This work presents the development of an Echelle spectrometer that is optimized for the characterization of laser-driven plasma emission of biological samples for application in smart laser surgery systems. Despite the compact (portable) and cost-efficient design of the developed spectrometer, it allows analyzing the spectrum of a plasma emitted from bone, and its surrounding soft tissues (bone marrow, muscle, and fat) in nearly the same way as a full-sized Echelle spectrometer as used in commercial laser-induced breakdown spectroscopy (LIBS) systems. Most of the commercially available Echelle spectrometers on the market use a long focal length on-axis mirror to have a reasonable F number (which defines the optical throughput of the system) and low aberration. While a long focal length requires less tilting of the mirror than a shorter focal length (the higher the tilt angle, the higher the aberration), a long focal length increases the system size and decreases sensitivity (i.e., less optical throughput).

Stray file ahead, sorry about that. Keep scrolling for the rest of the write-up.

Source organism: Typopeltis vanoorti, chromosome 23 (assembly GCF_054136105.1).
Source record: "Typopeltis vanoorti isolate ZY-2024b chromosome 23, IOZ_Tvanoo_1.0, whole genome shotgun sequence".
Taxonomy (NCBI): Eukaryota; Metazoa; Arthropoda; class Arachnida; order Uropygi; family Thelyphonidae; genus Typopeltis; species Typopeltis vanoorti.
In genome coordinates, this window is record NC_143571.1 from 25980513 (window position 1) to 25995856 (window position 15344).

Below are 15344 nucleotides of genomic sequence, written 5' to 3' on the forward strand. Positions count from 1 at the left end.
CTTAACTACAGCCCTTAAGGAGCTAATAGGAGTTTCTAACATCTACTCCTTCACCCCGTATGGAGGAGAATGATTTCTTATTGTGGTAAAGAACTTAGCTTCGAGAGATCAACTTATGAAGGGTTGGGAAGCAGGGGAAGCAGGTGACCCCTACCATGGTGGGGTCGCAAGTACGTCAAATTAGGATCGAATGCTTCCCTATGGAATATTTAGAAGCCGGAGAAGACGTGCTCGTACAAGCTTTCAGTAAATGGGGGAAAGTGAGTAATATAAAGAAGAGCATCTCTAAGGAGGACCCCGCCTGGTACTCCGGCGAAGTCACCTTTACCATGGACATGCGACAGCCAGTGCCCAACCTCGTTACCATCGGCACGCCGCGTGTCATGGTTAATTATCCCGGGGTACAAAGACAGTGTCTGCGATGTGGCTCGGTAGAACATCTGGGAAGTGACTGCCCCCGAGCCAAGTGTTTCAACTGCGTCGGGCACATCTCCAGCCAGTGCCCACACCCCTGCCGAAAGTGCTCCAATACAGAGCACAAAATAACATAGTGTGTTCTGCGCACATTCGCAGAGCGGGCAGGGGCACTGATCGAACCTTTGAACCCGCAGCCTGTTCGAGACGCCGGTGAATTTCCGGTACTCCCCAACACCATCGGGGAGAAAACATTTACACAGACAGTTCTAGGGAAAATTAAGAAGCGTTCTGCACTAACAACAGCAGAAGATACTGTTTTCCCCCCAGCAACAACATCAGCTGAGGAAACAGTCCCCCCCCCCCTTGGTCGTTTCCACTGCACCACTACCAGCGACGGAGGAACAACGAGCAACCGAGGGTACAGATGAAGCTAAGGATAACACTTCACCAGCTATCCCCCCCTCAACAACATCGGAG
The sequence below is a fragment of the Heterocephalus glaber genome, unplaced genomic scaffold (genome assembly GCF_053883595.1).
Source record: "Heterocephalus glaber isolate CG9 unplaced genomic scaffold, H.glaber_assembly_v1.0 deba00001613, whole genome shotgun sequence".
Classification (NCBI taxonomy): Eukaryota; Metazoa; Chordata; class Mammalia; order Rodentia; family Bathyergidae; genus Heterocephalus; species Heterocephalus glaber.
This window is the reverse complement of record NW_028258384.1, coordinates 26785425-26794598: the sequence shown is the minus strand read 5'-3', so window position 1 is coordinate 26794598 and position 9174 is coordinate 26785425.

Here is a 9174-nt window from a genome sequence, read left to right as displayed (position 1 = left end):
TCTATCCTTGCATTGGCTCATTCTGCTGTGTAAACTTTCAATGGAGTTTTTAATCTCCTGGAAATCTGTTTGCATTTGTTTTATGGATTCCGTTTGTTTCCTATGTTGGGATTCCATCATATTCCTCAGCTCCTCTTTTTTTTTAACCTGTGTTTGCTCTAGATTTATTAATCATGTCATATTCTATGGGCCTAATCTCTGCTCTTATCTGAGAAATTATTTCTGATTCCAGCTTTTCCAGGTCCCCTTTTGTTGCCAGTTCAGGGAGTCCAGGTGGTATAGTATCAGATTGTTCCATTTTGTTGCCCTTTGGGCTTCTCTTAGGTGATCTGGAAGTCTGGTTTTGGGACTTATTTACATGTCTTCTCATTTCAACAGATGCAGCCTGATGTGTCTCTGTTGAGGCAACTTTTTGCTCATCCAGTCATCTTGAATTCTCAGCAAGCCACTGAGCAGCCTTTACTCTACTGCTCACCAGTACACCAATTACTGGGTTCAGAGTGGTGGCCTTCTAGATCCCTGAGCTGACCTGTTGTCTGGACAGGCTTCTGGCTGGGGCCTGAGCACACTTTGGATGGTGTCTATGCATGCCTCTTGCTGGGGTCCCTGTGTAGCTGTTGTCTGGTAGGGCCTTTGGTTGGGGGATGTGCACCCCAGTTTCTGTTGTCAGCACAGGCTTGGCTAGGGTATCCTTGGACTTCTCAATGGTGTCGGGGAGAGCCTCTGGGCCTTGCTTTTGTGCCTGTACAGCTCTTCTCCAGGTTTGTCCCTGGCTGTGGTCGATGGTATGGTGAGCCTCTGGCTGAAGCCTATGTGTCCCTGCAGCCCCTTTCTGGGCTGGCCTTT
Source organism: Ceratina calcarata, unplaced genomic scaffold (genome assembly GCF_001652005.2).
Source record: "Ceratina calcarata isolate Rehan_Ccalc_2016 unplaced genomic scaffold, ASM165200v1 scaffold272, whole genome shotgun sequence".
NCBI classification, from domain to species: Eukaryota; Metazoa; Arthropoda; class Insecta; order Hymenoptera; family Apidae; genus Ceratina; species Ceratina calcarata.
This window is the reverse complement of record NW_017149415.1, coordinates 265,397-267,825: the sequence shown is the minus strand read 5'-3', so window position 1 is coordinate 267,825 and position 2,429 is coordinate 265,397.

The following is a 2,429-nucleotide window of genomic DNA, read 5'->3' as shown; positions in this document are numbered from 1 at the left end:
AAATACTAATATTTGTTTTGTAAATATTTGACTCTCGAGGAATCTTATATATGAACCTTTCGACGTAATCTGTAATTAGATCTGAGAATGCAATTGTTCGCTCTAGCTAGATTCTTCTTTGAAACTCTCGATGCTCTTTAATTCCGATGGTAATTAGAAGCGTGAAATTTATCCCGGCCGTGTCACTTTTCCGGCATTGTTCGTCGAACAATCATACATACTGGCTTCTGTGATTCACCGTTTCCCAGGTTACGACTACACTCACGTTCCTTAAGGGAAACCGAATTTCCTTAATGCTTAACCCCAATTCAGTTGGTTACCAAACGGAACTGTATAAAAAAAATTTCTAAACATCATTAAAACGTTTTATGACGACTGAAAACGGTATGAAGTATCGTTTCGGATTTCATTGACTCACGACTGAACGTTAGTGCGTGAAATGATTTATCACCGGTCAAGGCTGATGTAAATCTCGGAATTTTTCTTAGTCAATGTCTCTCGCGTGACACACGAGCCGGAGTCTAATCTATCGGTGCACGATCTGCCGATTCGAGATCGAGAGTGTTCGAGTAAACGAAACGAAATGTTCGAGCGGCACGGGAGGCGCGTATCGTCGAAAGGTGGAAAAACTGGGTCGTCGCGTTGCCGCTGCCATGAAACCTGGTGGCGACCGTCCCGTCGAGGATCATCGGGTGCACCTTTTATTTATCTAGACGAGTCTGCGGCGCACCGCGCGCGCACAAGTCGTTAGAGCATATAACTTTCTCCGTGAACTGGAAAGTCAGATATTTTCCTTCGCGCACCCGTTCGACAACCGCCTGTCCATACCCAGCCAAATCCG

In this work, a parabolic 90o off-axis mirror with a focal length of 152.4 mm and a diameter of 50.8 mm, which leads to an F-number of 3, has been used. This low F-number provides a high optical throughput compared to other similar commercial Echelle spectrometers with F-numbers of 10 or more [1-5]. Since most of the important peaks in biological tissue are in the interval of 240 to 840 nm , the design was done by using off-the-shelf aluminum mirrors with a UV-enhanced coating for both collimating and focusing purposes to cover this range with sub-Angstrom resolution. Both collimating and focusing mirrors were chosen with the same radius of curvature and declination angle (opposite direction) to cancel the coma. In this antiparallel configuration, the second parabolic mirror largely eliminates the aberrations from the first one. Moreover, we positioned the Echelle grating under the condition of quasi-Littrow design to have high diffraction efficiency with an off-axis angle in the horizontal plane. A ruled reflection grating with dispersion perpendicular to that of the Echelle grating was utilized as a cross dispenser (order separator) after the Echelle grating to distinguish the overlapping diffraction harmonics. The spectrometer has been connected to a gated ICCD to measure time-resolved spectra. The developed spectrometer was installed on a 3-tier utility cart, the inducing laser (Q-switched Nd:YAG) for LIBS was placed on the middle tier, and the last tier was dedicated for calibration instruments (a NIST traceable balanced Deuterium-Halogen light source for intensity calibration, and some gas/vapor spectral lamps including Mercury-Argon, Argon, Neon, and Krypton for wavelength calibration). The portability feature of this LIBS setup provides a remarkable value for testing and characterizing different biological samples on-site. This is a great capability especially if the target sample has the potential of being contagious. This setup is meant to be used for so-called smart laser osteotomies, i.e., the osteotome will be able to identify the type of the tissue being cut through the feedback provided by LIBS [6-8].
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